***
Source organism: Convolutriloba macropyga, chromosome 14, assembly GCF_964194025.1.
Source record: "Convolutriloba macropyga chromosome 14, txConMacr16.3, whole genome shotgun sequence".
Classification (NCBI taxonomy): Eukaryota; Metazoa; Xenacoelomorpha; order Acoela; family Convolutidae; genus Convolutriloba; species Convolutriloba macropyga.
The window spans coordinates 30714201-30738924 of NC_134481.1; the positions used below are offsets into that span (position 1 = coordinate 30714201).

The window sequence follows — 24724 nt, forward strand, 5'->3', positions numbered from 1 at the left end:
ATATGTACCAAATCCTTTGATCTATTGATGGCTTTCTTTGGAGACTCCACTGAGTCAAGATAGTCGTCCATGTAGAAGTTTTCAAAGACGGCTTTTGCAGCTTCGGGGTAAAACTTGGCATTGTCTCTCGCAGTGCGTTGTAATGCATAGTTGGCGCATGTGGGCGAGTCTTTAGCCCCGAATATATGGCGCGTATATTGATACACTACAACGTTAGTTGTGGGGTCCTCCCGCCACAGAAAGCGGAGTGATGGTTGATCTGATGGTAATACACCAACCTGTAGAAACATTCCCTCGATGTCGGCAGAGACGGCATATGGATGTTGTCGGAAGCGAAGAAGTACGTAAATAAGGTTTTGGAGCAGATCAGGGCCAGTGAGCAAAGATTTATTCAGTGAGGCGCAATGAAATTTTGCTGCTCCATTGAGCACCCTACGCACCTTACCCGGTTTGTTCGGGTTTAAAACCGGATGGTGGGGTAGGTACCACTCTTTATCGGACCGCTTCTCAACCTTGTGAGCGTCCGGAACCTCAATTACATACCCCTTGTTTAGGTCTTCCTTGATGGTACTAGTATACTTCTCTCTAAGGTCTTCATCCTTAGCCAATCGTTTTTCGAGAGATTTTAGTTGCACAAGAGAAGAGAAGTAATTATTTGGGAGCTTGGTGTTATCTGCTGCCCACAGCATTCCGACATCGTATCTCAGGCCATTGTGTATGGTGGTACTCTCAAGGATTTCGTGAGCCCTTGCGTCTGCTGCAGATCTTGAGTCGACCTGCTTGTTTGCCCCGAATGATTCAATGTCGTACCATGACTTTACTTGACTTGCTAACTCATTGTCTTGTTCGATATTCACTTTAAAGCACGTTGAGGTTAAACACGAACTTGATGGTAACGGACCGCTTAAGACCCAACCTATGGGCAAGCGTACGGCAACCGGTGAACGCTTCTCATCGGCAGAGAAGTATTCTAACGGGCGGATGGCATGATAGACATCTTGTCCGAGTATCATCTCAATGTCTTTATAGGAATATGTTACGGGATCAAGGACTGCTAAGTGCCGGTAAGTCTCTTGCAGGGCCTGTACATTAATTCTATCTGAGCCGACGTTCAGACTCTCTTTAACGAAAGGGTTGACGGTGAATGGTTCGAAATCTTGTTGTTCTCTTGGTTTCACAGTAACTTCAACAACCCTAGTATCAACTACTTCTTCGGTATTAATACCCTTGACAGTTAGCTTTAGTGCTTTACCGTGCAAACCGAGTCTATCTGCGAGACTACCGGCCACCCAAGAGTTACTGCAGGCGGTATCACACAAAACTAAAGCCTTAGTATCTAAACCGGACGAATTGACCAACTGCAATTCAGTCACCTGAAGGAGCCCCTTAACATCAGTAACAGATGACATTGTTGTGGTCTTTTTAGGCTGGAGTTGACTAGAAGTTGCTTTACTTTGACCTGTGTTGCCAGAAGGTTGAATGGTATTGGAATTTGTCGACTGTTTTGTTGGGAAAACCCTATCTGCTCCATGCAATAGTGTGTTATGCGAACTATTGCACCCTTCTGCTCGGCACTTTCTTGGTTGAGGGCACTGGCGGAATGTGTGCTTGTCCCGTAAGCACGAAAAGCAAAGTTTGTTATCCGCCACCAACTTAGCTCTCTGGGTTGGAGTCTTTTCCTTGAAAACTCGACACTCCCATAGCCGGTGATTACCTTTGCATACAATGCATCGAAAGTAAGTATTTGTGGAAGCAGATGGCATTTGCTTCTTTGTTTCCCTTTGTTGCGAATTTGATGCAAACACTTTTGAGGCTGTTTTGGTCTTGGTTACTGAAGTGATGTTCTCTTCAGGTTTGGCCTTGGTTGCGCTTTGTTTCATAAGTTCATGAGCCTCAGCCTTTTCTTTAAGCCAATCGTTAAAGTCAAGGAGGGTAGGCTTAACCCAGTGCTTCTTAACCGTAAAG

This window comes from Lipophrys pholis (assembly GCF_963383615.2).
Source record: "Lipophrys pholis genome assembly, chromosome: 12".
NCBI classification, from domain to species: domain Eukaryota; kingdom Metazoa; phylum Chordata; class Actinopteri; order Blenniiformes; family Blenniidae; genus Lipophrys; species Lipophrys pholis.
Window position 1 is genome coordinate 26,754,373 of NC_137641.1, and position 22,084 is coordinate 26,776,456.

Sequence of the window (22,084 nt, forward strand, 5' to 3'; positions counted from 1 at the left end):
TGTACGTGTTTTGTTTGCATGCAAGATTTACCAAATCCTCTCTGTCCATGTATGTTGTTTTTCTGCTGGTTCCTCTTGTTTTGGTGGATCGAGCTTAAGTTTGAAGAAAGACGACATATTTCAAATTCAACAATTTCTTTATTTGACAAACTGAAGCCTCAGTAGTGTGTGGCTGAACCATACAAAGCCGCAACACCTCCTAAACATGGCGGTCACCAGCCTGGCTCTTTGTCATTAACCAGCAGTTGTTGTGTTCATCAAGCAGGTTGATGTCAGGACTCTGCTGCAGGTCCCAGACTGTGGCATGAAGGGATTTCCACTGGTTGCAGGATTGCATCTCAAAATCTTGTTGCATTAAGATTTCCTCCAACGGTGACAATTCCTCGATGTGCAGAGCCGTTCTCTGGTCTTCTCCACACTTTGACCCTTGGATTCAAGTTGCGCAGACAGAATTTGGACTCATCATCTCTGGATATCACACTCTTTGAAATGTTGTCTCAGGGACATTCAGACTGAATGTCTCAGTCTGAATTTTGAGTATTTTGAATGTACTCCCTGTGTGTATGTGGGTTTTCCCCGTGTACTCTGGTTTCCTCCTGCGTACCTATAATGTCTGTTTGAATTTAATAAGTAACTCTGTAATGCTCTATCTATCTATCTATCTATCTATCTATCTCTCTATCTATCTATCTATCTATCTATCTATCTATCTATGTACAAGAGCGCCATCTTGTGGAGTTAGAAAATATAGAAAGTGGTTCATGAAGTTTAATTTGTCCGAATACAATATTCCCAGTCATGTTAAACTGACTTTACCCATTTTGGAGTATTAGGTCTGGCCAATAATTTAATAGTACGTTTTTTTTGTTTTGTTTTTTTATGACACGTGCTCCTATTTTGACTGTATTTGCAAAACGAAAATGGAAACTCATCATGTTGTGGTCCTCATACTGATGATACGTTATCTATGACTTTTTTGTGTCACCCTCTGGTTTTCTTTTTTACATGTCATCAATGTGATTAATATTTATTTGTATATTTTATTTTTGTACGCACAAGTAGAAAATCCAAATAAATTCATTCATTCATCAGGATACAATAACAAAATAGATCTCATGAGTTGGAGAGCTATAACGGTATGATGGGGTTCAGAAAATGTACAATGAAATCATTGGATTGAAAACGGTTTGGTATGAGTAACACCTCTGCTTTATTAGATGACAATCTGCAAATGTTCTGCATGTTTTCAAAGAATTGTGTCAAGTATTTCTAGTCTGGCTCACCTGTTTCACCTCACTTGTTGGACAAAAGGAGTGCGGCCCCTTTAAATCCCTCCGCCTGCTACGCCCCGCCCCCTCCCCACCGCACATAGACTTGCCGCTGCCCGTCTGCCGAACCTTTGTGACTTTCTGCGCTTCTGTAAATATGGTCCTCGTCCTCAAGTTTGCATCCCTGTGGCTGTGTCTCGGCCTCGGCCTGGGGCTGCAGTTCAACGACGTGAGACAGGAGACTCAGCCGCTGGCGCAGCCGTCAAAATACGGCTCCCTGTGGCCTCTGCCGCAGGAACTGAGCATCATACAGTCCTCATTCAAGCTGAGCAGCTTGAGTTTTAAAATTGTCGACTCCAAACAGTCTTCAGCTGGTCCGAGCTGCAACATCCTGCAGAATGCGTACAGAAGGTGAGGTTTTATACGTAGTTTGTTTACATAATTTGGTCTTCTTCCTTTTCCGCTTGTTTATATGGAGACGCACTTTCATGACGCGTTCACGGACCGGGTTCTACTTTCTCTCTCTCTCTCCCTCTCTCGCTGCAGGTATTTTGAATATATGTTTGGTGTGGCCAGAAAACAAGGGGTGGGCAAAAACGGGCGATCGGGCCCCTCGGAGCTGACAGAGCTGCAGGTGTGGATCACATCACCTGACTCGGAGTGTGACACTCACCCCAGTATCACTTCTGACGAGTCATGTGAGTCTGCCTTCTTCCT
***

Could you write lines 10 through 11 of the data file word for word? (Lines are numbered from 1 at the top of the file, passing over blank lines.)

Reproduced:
Window position 1 is genome coordinate 26,754,373 of NC_137641.1, and position 22,084 is coordinate 26,776,456.

Sequence of the window (22,084 nt, forward strand, 5' to 3'; positions counted from 1 at the left end):